FARGO, N.D. (AP) — A man who is protesting his dismissal from North Dakota curling club has won the right to take his case into overtime.
The North Dakota Supreme Court says C.T. Marhula should be allowed to file a lawsuit to try to retain his membership in the Grand Forks Curling Club, after he was kicked out for allegedly mingling in club matters without approval from the board.
Marhula had appealed to the state's highest court after a district judge dismissed the suit. In an opinion posted last week, justices agreed with his argument that an individual member of a nonprofit corporation can pursue an "improper termination" claim.
The club's attorney said it was confident Marhula's termination will be upheld.
"This was a ruling based on a legal matter questioning whether or not Mr. Marhula had satisfied the North Dakota Century Code's preconditions for initiating his lawsuit," lawyer Theodore Sandberg said in a statement. "The facts of the case have not yet been ruled upon by the district court."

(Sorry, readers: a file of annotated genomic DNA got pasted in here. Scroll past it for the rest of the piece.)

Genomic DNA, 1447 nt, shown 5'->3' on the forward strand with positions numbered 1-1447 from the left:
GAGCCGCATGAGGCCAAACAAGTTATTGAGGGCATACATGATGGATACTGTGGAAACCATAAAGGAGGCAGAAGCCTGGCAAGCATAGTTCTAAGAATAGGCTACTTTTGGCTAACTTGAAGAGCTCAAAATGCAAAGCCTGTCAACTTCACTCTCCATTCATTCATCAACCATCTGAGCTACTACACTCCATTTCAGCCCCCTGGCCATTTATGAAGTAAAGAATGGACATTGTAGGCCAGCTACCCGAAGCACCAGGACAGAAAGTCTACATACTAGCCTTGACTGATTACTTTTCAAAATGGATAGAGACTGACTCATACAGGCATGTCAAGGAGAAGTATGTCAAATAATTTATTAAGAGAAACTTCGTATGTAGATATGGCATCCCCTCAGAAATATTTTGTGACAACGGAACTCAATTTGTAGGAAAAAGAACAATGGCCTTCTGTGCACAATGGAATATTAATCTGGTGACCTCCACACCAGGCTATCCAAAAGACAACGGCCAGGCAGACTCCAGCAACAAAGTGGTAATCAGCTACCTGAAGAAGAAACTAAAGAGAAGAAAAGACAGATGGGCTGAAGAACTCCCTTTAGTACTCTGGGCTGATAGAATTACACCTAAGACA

Court documents show the club ended Marhula's membership and said he approached various agencies about plans for a new curling facility without approval from the board.
Marhula's lawyer said the club did not give his client advance notice of his termination and waited to oust him until after he had taken his turn to provide food at a weekly league night event.
"He was blindsided," attorney David Thompson said. "Some people play golf, some people go to hockey games, some people do this or do that. That was his avocation."
Chief Justice Gerald VandeWalle said in the ruling that although legal action against nonprofits must generally be brought by a certain number of voting members, the Legislature "did not intend an absurd or ludicrous result."
Thompson believes the ruling could help ensure the rights of all members of nonprofits in North Dakota. Sandberg declined to comment on that.